home | contact us | disclaimer  

Biomedical Engineering: Careers in Biomedical Engineering, Biomedical Engineering Technology, Schools

Biomedical engineering is a relatively new branch of engineering, combining both engineering principles and medical techniques. Biomedical engineering technology has created a new discipline in the engineering industry to include areas such as biomechanics, image processing, research and development, and 3D modeling. A biomedical engineer may specialize in each of these areas to provide research and analysis, as well as developing medical imaging systems and applications. A biomedical engineer is often involved with complex biological and natural systems including human genomes, robotics, and even nanotechnology.

What Is Biomedical Engineering?

Biomedical engineering is a branch of engineering that makes use of both biology and medicine to solve problems. A biomedical engineer is an expert on analyzing and improving today's health care practices and the field is essentially a service to patients. With the advances in biomedical engineering technology, the industry is progressing towards positive changes in healthcare. Biomedical engineering makes use of design instruments, computer software, and other medical devices to conduct research and solve problems. In addition to the standard protocol followed by a biomedical engineer, the field also branches out into the following areas:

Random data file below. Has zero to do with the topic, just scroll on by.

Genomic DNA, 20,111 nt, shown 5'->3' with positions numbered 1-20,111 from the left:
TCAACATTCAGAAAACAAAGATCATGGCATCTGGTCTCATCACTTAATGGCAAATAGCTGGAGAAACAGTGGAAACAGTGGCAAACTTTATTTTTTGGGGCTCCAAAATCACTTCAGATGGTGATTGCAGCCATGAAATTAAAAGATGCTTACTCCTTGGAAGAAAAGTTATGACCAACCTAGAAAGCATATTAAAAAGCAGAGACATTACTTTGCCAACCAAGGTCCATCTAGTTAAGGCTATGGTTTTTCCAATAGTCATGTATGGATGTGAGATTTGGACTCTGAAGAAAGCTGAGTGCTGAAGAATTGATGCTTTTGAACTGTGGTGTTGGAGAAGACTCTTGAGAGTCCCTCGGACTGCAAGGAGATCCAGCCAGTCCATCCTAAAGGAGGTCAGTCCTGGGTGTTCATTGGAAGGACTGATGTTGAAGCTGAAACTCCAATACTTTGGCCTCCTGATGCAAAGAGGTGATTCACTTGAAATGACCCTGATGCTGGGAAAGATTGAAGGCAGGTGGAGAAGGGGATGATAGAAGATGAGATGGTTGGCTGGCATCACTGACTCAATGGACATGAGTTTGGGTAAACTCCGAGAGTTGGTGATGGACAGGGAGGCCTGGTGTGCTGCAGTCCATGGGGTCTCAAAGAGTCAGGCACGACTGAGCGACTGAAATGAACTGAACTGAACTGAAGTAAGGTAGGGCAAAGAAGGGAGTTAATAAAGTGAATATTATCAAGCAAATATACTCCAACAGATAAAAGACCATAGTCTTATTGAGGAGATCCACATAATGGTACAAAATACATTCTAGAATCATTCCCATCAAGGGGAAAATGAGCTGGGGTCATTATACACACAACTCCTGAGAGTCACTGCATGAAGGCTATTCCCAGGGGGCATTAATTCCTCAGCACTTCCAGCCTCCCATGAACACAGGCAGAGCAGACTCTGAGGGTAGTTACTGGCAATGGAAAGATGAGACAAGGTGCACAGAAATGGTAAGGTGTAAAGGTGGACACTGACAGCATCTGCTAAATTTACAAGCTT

• Medical imaging

  • Clinical engineering

  • Bioinstrumentation

  • Biomechanics

  • Cellular research

  • Genetic engineering

  • Rehabilitation engineering

  • Systems physiology

  • Tissue engineering

  • Biomaterials

Job Description and Responsibilities of a Biomedical Engineer

Along with the specific activities involved within the specialization, a biomedical engineer is commonly involved with a variety of tasks and projects such as:

  • Application of expert systems
  • Coordinating automated patient monitoring
  • Working with medical imaging systems
  • Biomaterials design
  • Learning and applying sports medicine techniques
  • Learning the biomechanics of injury
  • Designing optimal clinical laboratories
  • Conducting blood chemistry sensors

A biomedical engineering degree prepares students with the knowledge and training they need for lifelong careers in biomedical engineering. A biomedical engineering college or school may also help students earn immediate job placement after graduation with hands on training as part of the program.

Typical Biomedical Engineering Careers

Biomedical engineering schools help students pursue a successful career in the filed with internships and training programs during the last few years of study. While the biomedical engineering college has the equipment and tools needed for practice, students can only gain enough experience by working in a real environment. An assistant position with a biomedical engineer offers a valuable opportunity for training and learning, and is ideal for any student of biomedical sciences, biomedical engineering, or biomedical engineering technology.

After completing a biomedical engineering degree program at an accredited college or university, hands-on training will further supplement a student's skills. An internship or work study program at a biomedical engineering school or college allows graduates to pursue a position as a: